The music is no laughing matter though. Yoko Kanno is highly regarded by anime fans as one of the greatest composers of all time. This is no mere exaggeration. Kanno is a genius who understands music far better than most and she manages to craft tracks that are jazzy, exciting, and melodic all at the same time. The film would be quite different without such an incredible soundtrack. Kanno constantly elevates the material with her music.
Ultimately, Cowboy Bebop: The Movie remains one of the most thrilling and essential films in anime because of the remarkable talents who joined forces to craft something memorable and engaging for the series fans. The movie is a nice love letter to the characters, everyone responsible for bringing Cowboy Bebop together, and to the fans who have continued to cherish the series and movie as a landmark accomplishment in the medium. What a joy!
Cowboy Bebop: The Movie is presented on Blu-ray with a impressive looking 1:85:1 transfer that retains the original theatrical aspect ratio. The first thing noticeable about this transfer is that it is leaps and bounds better than the DVD release. Anyone who has seen the film before hasn't seen it looking anywhere near as detailed and beautiful as it looks on Blu-ray. The colors are better defined, the minor grain structure is retained, and the sharpness has a decent boost (even if some random shots still seem a bit blurry from time to time). The look of the film is properly retained. The most surprising thing about the transfer might be how cleaned up the source appears to be. The DVD was marred with dirt and scratches that are now mostly gone with this genuinely beautiful HD PQ.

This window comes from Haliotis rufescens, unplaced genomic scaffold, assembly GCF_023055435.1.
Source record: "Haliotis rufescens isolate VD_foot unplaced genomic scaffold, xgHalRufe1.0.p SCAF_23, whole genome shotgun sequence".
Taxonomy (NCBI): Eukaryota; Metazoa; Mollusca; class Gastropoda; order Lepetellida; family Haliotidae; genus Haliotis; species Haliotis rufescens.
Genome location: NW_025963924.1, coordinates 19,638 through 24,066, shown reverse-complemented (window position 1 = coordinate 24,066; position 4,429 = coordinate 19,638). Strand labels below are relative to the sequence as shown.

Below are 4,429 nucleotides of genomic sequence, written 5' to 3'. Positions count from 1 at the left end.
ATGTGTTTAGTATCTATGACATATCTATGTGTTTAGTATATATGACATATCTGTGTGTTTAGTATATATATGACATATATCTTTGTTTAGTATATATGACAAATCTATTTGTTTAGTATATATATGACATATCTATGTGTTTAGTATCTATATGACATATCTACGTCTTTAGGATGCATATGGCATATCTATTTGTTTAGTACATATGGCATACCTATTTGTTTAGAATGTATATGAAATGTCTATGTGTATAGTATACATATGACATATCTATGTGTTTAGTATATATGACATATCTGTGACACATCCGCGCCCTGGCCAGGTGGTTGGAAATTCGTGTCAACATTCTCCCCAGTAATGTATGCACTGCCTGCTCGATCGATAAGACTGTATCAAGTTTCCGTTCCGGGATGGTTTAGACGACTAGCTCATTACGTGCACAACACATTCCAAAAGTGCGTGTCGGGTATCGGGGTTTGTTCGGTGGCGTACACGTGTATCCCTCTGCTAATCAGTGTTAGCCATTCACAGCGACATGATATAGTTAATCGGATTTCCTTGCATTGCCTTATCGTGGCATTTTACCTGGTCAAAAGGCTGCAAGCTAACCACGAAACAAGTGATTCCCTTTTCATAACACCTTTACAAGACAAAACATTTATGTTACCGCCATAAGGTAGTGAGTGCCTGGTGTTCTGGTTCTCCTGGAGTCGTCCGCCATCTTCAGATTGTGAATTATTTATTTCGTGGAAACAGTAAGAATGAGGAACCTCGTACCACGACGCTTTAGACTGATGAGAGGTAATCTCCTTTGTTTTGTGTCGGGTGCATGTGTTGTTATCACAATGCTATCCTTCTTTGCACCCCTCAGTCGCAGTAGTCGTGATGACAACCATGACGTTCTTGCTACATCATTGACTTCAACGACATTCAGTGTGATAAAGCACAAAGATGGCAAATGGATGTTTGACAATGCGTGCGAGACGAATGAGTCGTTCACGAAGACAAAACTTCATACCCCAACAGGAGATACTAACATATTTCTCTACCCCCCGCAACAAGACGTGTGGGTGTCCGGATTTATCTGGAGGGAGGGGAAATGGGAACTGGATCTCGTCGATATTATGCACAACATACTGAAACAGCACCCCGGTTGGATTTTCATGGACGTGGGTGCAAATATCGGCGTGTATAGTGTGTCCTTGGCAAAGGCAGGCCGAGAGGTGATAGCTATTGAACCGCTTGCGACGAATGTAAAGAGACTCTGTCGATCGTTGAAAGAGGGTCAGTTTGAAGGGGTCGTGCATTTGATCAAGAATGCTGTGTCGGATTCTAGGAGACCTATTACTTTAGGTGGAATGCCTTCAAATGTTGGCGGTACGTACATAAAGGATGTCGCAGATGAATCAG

The images featured in this review are from the DVD release and do not represent the High Definition Blu-ray picture quality.
This is a bit surprising and disappointing. The film does receive lossless audio - though not an entirely stellar presentation, the dynamics are reasonably engaging and impressive for a Blu-ray release. The only issue is that the film is presented in 2.0 Uncompressed PCM. That wouldn't necessarily be an issue if a surround sound mix didn't exist. The DVD release does contain 5.1 audio though and for both the English and Japanese dubs. What happened? It could be a licensing issue of some sort (theoretically) but with other Image Entertainment Blu-ray's facing similar issues it might not be that at all. Both English and Japanese dubs are included here (and both are excellent dubs, for the record). Optional subtitles are provided in Spanish, English, and for the deaf-and hard of hearing.
Unfortunately, there are no extras on this release. Owners of the DVD release will want to hold on to that earlier edition of the film for the bonus materials. I suggest switching this Blu-ray release in to a two-disc case that can hold both discs. Newcomers might not want to purchase both editions as the extras were enjoyable but not necessarily substantial though.
See you later, space cowboy.
Cowboy Bebop: The Movie is a rare example of near-perfection in adapting the formula of a TV series into the feature-length format. The film manages to be incredibly entertaining and it tells an exciting story that should appeal to newcomers and fans of the original series. The film itself is very easy to recommend. The Blu-ray release has strong video (much improved over the DVD release), but the lack of surround sound (which was available on the DVD) is a major disappointment that can't be entirely overlooked. There are also no extras on this release. I'd still consider the dramatically better PQ a good enough reason to make this an essential purchase for Cowboy Bebop fans. Highly Recommended.
Neil Lumbard is a lifelong fan of cinema. He aspires to make movies and has written two screenplays on spec. He loves writing, and currently does in Texas.